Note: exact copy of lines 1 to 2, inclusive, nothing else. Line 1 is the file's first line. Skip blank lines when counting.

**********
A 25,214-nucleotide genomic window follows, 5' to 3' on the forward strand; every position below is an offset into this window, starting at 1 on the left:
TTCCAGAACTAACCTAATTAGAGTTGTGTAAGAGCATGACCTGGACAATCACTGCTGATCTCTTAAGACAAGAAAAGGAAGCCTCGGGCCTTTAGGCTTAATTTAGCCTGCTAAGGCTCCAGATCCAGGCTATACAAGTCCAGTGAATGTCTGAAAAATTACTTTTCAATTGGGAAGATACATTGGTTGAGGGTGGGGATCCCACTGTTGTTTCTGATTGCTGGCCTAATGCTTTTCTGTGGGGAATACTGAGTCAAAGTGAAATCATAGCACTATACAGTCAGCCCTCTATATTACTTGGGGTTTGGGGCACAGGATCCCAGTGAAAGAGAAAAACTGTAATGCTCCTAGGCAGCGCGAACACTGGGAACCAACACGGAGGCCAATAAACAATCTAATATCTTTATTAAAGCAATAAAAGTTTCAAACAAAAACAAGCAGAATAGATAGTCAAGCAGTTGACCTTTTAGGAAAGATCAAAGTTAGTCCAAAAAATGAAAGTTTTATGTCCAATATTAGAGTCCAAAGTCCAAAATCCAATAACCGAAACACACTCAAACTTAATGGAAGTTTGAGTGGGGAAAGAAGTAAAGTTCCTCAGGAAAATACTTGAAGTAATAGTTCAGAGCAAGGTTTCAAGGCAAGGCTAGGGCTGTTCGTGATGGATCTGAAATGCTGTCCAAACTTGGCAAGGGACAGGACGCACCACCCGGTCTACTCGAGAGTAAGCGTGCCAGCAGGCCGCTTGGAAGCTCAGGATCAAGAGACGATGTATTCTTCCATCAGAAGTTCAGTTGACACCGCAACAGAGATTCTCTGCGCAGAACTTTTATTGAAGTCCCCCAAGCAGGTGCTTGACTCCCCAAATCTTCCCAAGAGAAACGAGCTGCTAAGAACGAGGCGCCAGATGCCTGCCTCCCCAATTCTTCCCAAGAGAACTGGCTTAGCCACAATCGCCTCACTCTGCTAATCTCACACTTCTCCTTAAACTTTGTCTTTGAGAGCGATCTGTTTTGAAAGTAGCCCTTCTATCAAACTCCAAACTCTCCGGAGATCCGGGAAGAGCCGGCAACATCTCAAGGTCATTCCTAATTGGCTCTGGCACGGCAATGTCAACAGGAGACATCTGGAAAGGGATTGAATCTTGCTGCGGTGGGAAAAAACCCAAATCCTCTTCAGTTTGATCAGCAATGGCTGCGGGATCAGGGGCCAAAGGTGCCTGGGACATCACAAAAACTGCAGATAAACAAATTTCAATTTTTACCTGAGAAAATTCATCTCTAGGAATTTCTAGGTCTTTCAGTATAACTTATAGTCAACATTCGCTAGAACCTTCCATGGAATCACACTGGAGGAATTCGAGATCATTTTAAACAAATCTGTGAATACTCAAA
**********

A 25,214-nucleotide genomic window follows, 5' to 3' on the forward strand; every position below is an offset into this window, starting at 1 on the left:
TTCCAGAACTAACCTAATTAGAGTTGTGTAAGAGCATGACCTGGACAATCACTGCTGATCTCTTAAGACAAGAAAAGGAAGCCTCGGGCCTTTAGGCTTAATTTAGCCTGCTAAGGCTCCAGATCCAGGCTATACAAGTCCAGTGAATGTCTGAAAAATTACTTTTCAATTGGGAAGATACATTGGTTGAGGGTGGGGATCCCACTGTTGTTTCTGATTGCTGGCCTAATGCTTTTCTGTGGGGAATACTGAGTCAAAGTGAAATCATAGCACTATACAGTCAGCCCTCTATATTACTTGGGGTTTGGGGCACAGGATCCCAGTGAAAGAGAAAAACTGTAATGCTCCTAGGCAGCGCGAACACTGGGAACCAACACGGAGGCCAATAAACAATCTAATATCTTTATTAAAGCAATAAAAGTTTCAAACAAAAACAAGCAGAATAGATAGTCAAGCAGTTGACCTTTTAGGAAAGATCAAAGTTAGTCCAAAAAATGAAAGTTTTATGTCCAATATTAGAGTCCAAAGTCCAAAATCCAATAACCGAAACACACTCAAACTTAATGGAAGTTTGAGTGGGGAAAGAAGTAAAGTTCCTCAGGAAAATACTTGAAGTAATAGTTCAGAGCAAGGTTTCAAGGCAAGGCTAGGGCTGTTCGTGATGGATCTGAAATGCTGTCCAAACTTGGCAAGGGACAGGACGCACCACCCGGTCTACTCGAGAGTAAGCGTGCCAGCAGGCCGCTTGGAAGCTCAGGATCAAGAGACGATGTATTCTTCCATCAGAAGTTCAGTTGACACCGCAACAGAGATTCTCTGCGCAGAACTTTTATTGAAGTCCCCCAAGCAGGTGCTTGACTCCCCAAATCTTCCCAAGAGAAACGAGCTGCTAAGAACGAGGCGCCAGATGCCTGCCTCCCCAATTCTTCCCAAGAGAACTGGCTTAGCCACAATCGCCTCACTCTGCTAATCTCACACTTCTCCTTAAACTTTGTCTTTGAGAGCGATCTGTTTTGAAAGTAGCCCTTCTATCAAACTCCAAACTCTCCGGAGATCCGGGAAGAGCCGGCAACATCTCAAGGTCATTCCTAATTGGCTCTGGCACGGCAATGTCAACAGGAGACATCTGGAAAGGGATTGAATCTTGCTGCGGTGGGAAAAAACCCAAATCCTCTTCAGTTTGATCAGCAATGGCTGCGGGATCAGGGGCCAAAGGTGCCTGGGACATCACAAAAACTGCAGATAAACAAATTTCAATTTTTACCTGAGAAAATTCATCTCTAGGAATTTCTAGGTCTTTCAGTATAACTTATAGTCAACATTCGCTAGAACCTTCCATGGAATCACACTGGAGGAATTCGAGATCATTTTAAACAAATCTGTGAATACTCAAA